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Newly hired Denver Broncos head coach Sean Payton, left, shakes hands with Owner and Chief Executive Officer Greg Penner before speaking at the podium during an introductory press conference on Monday, Feb. 6, 2023, at the UCHealth Training Center in Centennial, Colo.(Timothy Hurst/The Gazette)

The Broncos were a long time coming for Greg Penner. Was it worth the wait?

In 2013 Penner reached out to the Broncos, one of the two best teams in the NFL that season, to inquire about buying the franchise, valued by Forbes at $1.161 billion. Ten years later Penner is co-owner and chief executive officer of the Broncos, one of the six worst franchises in the league last season, but valued at $4.65 billion.

Be careful what you wish for, Greg.

In his first 200 days on the job Penner signed quarterback Russell Wilson to a five-year $242,588,236 contract (with $161 million guaranteed), apologized publicly to the legions of Broncos fans for the team’s pathetic play, fired the head coach, reduced the role of the general manager, borrowed $100 million from the league for stadium improvements, spent $400,000 for new grass for one game and hired a new coach.

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Penner will spring ahead at 2 a.m. next Sunday to what he hopes is Broncos Saving Time in 2023.

Like the late Hall of Famer Pat Bowlen, Penner – chairman of the board of Walmart and general partner of Madrone Capital (Investment) Partners – already has learned that owning the Broncos is considerably more difficult than Hawaii’s 140.6-mile Ironman triathlon. Each competed at 40. Bowlen swam, biked and ran in the grueling event in 1984, the year he bought the Broncos, and Penner finished the Ironman in 2010.

During the Bowlen Era the Broncos reached five Super Bowls and won three. In the brief Penner Period the Broncos were 5-12.

Penner wasn’t responsible for hiring George Paton as GM or Nathaniel Hackett as head coach and acquiring Russell Wilson, but he can be held accountable for the most mammoth contract in team history.

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The Penner-Payton-Paton permutation is on the clock. Penner kept Paton and hired Sean Payton. They travel forward as a triumvirate. Free agency negotiations begin in 10 days. The draft is April 27-29. Training camp starts July 25, and the Broncos’ regular season will open Sept. 10.

Penner prepared for this process 10 years ago and accelerated the action a year ago this month.

Just a bit older than Bowlen was when he bought the Broncos in 1984, Penner decided in 2013 to pursue the Broncos’ ownership. Married to Carrie Walton Penner, one of the Walmart heirs and daughter of then chairman Rob Walton, Penner contacted the Broncos and said if the team were for sale, he would make an offer. Rob Walton had homes in Scottsdale, Kona and Aspen, and the Penners lived in California and had another house close to downtown Aspen. Carrie Walton Penner told me she had lived in Boulder when she was much younger with her mother, Walton’s ex-wife.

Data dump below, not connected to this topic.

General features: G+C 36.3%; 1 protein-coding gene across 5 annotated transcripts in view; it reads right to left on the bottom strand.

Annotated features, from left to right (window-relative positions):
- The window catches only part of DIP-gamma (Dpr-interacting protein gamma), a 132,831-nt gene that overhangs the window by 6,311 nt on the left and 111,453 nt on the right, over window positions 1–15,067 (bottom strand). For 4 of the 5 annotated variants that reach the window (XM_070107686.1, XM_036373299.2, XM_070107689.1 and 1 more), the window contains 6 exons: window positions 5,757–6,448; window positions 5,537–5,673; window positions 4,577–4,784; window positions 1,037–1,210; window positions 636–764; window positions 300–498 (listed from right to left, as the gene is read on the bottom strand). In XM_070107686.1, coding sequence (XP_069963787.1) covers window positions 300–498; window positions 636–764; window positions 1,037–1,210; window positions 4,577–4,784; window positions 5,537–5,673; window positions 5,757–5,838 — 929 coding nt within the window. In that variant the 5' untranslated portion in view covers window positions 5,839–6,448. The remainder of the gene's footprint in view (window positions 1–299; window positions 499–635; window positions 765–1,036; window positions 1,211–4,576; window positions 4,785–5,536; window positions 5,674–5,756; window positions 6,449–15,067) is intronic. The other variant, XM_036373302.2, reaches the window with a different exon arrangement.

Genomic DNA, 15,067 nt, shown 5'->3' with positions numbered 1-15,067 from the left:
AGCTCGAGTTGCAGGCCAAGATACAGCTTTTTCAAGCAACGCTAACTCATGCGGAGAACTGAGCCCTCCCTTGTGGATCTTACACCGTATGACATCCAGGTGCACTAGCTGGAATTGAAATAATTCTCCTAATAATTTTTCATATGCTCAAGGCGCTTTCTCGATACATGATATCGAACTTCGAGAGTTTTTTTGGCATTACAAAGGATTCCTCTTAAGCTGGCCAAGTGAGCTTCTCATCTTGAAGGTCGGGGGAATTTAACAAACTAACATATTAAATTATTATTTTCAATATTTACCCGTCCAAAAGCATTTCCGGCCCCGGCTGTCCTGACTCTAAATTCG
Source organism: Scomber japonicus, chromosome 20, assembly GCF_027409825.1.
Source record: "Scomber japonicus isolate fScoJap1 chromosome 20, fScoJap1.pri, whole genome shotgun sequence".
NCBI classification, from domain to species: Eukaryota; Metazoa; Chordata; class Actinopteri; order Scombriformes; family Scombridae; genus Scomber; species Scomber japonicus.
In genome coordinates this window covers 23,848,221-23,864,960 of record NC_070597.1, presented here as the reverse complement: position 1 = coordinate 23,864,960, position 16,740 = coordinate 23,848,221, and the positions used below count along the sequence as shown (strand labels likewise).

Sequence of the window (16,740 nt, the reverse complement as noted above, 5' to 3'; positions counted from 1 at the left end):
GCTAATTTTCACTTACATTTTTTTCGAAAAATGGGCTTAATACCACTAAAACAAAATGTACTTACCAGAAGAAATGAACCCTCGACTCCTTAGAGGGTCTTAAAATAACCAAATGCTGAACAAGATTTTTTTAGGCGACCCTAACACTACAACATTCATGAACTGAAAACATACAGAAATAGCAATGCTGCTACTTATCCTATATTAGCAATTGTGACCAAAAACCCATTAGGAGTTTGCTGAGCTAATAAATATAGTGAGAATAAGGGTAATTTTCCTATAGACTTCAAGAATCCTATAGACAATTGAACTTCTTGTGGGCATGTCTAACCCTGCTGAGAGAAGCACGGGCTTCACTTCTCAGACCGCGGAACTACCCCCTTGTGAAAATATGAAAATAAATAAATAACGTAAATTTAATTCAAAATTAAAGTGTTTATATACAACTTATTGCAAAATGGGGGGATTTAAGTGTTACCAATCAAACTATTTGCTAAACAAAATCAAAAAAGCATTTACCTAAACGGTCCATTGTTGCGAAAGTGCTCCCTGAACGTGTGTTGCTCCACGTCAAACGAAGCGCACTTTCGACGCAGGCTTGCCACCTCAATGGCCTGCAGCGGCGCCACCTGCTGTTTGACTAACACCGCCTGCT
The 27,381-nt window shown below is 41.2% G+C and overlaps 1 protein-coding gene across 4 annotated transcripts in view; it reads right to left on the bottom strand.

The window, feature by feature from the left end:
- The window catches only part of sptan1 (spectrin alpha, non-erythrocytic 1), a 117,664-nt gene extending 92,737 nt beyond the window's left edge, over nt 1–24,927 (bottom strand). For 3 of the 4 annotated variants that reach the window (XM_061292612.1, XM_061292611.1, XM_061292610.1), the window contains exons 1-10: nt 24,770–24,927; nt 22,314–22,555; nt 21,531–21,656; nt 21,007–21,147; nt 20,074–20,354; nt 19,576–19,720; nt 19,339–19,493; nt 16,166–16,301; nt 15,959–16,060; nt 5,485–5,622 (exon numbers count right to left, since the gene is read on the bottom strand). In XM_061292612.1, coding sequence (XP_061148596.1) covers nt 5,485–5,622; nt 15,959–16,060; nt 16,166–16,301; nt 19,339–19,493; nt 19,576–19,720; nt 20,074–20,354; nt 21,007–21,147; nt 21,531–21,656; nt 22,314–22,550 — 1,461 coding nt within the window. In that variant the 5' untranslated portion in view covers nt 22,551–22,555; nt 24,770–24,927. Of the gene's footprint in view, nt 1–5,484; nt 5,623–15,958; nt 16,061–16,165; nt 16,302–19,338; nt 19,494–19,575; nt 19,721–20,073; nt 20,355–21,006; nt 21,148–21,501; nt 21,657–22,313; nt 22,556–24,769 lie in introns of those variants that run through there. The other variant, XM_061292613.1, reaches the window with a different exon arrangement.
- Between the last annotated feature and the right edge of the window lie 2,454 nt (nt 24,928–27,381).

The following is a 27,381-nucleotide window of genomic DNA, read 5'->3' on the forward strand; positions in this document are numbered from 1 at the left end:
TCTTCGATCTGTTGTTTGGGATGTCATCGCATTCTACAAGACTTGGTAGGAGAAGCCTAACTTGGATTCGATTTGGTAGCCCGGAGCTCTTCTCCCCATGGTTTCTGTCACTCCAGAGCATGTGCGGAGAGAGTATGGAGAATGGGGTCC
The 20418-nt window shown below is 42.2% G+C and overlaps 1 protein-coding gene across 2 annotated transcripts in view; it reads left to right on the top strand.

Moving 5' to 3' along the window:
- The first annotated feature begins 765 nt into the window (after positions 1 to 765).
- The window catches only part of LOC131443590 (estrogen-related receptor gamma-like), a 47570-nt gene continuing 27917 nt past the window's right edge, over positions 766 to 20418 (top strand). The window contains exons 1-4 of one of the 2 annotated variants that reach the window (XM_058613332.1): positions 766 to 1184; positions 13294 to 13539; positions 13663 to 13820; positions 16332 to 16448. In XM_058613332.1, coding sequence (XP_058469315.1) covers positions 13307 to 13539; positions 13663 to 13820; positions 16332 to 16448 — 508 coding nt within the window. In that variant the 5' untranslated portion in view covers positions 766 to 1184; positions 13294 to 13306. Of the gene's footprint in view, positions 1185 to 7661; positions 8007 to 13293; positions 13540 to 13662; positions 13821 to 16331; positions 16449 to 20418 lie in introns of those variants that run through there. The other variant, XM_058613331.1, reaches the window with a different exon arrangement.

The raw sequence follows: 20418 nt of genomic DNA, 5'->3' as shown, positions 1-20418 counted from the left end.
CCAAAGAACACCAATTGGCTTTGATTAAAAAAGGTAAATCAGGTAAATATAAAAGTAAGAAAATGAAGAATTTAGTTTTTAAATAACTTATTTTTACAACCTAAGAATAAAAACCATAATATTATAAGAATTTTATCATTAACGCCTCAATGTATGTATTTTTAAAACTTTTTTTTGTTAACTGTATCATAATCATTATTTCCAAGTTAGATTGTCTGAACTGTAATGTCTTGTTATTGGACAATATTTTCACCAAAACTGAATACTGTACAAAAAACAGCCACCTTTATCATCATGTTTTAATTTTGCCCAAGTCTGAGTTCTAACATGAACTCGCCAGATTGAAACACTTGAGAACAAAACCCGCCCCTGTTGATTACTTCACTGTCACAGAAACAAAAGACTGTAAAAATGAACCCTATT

None of the Walton-Penner family ever had attended a Broncos game or been strong supporters of the team. Rob Walton was a race car fan, had driven on the track in Monaco and owned a vast collection of exotic, expensive automobiles.

The Broncos dismissed Penner’s proposition. Although Bowlen had developed early symptoms of Alzheimer’s in 2009, he had no plans to sell the franchise, but rather, turn it over to his children far in the future.

As it was in 2013, with Peyton Manning setting records at quarterback and John Elway as vice president-general manager, the Broncos produced a 13-3 record and won two postseason games before being blown out by the Seahawks and Wilson in the Super Bowl. The Broncos were still an NFL powerhouse the next two seasons and triumphed in Super Bowl 50. Unfortunately, Bowlen’s condition had deteriorated, and he stepped away from daily operations.

After Bowlen died in 2019, disputes among the Broncos’ bickering Bowlens led to the announcement Feb. 1 last year that the franchise would be sold.

Walton-Penner were in again. League executives, the banking company and the law firm selected to handle the sale and the Broncos trust knew almost immediately who would be the new owners despite the advances of several other bidders. Shortly after the Walton-Penner group officially was announced Aug. 9, Rob Walton, one of the richest men in the world, told me he previously scheduled a trip to Africa when the Broncos played their exhibitions, so it was obvious Greg Penner would be the franchise’s CEO and primary owner-in-residence.

Penner now is emboldened to bring the Broncos back to Bowlen’s glorious legacy.

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